Genomics company 23andMe has patented a method for genetically designing a baby, from eye colour to disease risk — and fellow scientists are alarmed.
23andMe, a company founded by Anne Wojcicki, biotech analyst and wife of Google co-founder Sergey Brin, primarily provides genetic testing services. For US$99, you can mail a saliva sample, using a provided kit, and receive back a detailed analysis of your health risks and genetic makeup.
On 24 September, the company was awarded a new patent — "Gamete donor selection based on genetic calculations", first filed in December 2008. It reads like it was lifted straight out of sci-fi film Gattaca. It seems to describe a method of genetically selecting desired traits, including hair and eye colour, as well as disease resistance, to create a sort of infant Übermensch.
"A specification including one or more phenotypes in a hypothetical child is received from a recipient. In some embodiments, the system is configured with a set of available phenotypes from which the recipient selects the set of phenotypes of interest," the patent reads. "Various types of phenotypes, such as physical traits (eg, height, weight, eye color, etc) and inherited diseases (eg, certain types of cancer, congenital heart defects, deafness, etc), are provided through a user-selectable interface. The recipient's selection forms the specification. For example, the recipient may use user-interface tools, such as selection boxes, to indicate that he/she desires an offspring who has the least likelihood of possessing a congenital heart defect and has brown eyes."
The patent has caused some controversy among the scientific community, with experts concerned about the ethical implications. Associate professor Luk Rombauts of Monash University said that he was concerned about accountability. "It is a very profitable no-lose proposition for the company," he said. "When prospective parents in Australia base their donor choice on currently available information, they are very likely to have a healthy donor-conceived child with many of the selected traits anyway, so for 23andMe to claim all these "matches" as their success is drawing a long bow. Furthermore, when things turn sour, the company can easily hide behind their disclaimer that they don’t guarantee a desired outcome, they merely increase the probability of such an outcome."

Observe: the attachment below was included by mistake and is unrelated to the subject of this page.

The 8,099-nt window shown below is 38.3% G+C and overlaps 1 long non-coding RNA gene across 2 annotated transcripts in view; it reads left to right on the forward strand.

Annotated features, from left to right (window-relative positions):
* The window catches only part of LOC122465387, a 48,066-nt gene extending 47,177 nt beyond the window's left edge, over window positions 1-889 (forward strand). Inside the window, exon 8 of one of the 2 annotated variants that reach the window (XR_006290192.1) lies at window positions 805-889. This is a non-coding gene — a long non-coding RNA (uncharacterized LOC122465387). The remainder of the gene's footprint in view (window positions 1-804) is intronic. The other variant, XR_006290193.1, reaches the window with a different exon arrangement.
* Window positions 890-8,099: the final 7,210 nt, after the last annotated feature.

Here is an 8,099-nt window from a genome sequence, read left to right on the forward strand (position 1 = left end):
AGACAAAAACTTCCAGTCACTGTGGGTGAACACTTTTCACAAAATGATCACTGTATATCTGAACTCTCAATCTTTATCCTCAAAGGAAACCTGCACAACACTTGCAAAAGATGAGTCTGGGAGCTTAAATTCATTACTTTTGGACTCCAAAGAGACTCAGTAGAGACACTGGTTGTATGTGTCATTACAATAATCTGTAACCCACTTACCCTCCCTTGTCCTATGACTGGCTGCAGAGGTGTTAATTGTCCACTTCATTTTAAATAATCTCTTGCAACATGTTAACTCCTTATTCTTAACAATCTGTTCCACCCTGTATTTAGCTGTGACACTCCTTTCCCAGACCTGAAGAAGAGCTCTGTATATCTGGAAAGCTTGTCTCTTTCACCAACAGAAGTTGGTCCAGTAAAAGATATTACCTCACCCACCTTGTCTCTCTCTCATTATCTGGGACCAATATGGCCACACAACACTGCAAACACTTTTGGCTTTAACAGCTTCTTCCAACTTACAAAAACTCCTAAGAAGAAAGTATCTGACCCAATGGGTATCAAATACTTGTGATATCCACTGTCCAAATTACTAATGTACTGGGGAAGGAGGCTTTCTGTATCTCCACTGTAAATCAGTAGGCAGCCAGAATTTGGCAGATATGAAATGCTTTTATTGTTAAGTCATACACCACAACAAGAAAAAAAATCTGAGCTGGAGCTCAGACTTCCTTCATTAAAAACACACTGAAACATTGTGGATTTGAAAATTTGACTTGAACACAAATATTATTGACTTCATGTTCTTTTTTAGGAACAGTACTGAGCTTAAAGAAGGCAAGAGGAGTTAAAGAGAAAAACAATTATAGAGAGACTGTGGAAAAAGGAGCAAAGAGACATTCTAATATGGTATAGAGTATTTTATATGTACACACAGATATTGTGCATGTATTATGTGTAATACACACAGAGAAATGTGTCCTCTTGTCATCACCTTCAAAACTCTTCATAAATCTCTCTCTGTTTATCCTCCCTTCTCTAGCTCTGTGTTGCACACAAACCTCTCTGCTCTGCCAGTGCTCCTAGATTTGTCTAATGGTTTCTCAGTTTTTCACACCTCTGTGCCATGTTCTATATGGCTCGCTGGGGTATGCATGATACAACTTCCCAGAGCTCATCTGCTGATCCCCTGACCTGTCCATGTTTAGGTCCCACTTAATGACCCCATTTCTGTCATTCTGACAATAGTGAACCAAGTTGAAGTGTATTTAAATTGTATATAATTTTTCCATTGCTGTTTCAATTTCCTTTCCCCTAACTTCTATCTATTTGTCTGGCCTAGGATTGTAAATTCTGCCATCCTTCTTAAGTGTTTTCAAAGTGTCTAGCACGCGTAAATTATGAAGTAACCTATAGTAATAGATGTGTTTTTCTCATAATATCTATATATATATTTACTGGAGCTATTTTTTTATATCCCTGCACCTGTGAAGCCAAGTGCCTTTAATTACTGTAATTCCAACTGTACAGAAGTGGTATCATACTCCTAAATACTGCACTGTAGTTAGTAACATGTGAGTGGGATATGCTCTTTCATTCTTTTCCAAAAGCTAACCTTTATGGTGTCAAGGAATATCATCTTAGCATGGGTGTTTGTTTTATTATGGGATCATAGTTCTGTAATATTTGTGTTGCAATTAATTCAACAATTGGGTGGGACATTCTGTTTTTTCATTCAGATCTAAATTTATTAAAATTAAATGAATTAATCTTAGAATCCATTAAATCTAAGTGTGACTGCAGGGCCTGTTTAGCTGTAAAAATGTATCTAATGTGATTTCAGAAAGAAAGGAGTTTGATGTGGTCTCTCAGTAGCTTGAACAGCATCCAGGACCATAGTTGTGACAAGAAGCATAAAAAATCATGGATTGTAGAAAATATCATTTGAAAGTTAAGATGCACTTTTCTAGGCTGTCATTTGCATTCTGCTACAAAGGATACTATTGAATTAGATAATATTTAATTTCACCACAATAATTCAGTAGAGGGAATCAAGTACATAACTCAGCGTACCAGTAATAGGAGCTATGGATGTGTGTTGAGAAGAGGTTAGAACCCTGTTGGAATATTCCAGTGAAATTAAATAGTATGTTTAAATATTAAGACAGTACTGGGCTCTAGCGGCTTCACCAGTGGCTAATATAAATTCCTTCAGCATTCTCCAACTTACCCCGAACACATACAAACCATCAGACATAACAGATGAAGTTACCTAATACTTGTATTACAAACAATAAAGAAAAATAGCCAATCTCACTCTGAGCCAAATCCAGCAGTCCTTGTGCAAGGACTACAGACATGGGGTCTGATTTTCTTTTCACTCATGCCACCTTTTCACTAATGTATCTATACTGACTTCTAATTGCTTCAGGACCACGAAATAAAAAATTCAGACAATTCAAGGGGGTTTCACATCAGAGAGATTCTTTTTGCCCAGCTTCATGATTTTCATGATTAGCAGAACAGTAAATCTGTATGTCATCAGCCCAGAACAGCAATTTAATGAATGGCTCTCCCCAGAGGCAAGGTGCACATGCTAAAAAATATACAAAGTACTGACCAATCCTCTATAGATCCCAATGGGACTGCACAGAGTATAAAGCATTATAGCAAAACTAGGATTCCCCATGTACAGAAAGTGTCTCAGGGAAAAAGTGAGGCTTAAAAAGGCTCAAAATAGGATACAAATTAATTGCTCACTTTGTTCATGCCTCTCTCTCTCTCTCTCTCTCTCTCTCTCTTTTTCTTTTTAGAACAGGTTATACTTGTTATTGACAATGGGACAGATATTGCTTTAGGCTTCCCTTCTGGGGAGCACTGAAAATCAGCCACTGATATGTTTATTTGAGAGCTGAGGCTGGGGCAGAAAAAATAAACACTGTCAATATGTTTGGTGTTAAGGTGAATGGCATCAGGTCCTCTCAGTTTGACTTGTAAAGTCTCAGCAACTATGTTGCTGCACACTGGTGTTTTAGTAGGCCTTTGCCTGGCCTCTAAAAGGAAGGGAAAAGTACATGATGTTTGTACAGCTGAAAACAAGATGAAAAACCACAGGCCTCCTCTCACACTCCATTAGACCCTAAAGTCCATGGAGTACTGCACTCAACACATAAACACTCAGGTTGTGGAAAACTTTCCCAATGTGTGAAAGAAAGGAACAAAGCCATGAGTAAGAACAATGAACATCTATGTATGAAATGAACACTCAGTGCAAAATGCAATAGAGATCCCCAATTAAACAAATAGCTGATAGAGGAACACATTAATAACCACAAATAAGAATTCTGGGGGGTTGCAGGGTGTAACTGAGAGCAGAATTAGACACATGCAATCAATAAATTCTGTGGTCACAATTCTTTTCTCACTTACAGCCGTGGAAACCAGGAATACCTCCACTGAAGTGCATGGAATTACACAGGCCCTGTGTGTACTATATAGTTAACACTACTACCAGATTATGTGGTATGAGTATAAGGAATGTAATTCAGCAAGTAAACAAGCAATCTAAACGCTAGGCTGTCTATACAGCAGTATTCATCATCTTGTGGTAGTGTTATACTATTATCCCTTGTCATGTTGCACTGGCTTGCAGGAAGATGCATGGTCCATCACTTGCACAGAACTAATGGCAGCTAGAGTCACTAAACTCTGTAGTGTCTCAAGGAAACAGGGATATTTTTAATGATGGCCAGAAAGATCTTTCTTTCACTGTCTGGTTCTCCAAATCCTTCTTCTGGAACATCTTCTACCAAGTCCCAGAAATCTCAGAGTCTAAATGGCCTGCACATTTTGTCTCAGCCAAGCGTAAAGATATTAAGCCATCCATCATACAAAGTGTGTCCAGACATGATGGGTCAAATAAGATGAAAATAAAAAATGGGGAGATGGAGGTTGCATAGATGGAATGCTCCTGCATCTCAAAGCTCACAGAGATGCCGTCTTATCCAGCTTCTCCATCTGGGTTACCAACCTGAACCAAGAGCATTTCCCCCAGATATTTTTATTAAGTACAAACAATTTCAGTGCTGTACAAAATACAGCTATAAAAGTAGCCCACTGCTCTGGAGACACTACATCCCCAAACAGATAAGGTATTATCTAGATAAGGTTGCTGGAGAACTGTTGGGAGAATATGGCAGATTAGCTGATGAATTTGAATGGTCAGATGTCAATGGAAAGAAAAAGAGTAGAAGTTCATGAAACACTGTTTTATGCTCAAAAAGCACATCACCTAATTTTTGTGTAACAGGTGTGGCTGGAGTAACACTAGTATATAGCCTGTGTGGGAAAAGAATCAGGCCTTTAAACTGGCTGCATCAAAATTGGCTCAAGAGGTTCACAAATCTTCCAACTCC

Associate professor Jane Lucke of the University of Queensland added, "By framing the proposal around the method, the patent has been granted without appearing to address the moral and ethical implications or the question of public opinion about whether the procedure is appropriate... The idea of a "baby farm" manufacturing babies on demand for customers with no emotional or biological connection to the gametes or the resulting child is clearly unacceptable."
Yet 23andMe claims that it has no intention of employing that aspect of the patent. Rather, it is intended to cover technology that supports a tool the company already has available — its Family Traits Inheritance Calculator. Rather than allowing parents to select genetic traits, it shows parents the likelihood of their child inheriting any given trait, such as red hair or lactose intolerance.
"[This] tool offers people an enjoyable way to dip their toes into genetics," wrote 23andMe's Scott Hadly in a blog post. "It aligns nicely with our goal to introduce people to their DNA and help them better understand the science of genetics, which can sometimes be complicated."
The company has no plans to take the patent any further than that, and if you look carefully at the wording, the patent itself seems to support that: it talks about an interface that allows users to see what traits a hypotehtical baby might inherit but makes no mention of actually creating that baby.
"Applying for patents is a normal part of our business, and we remain committed to our core principals of giving people access to their own genetic data, innovating the model for research and being transparent with our customers about what we are doing," Hadly said.
Designer babies, for the time being at least, remain fixed firmly in the realm of sci fi.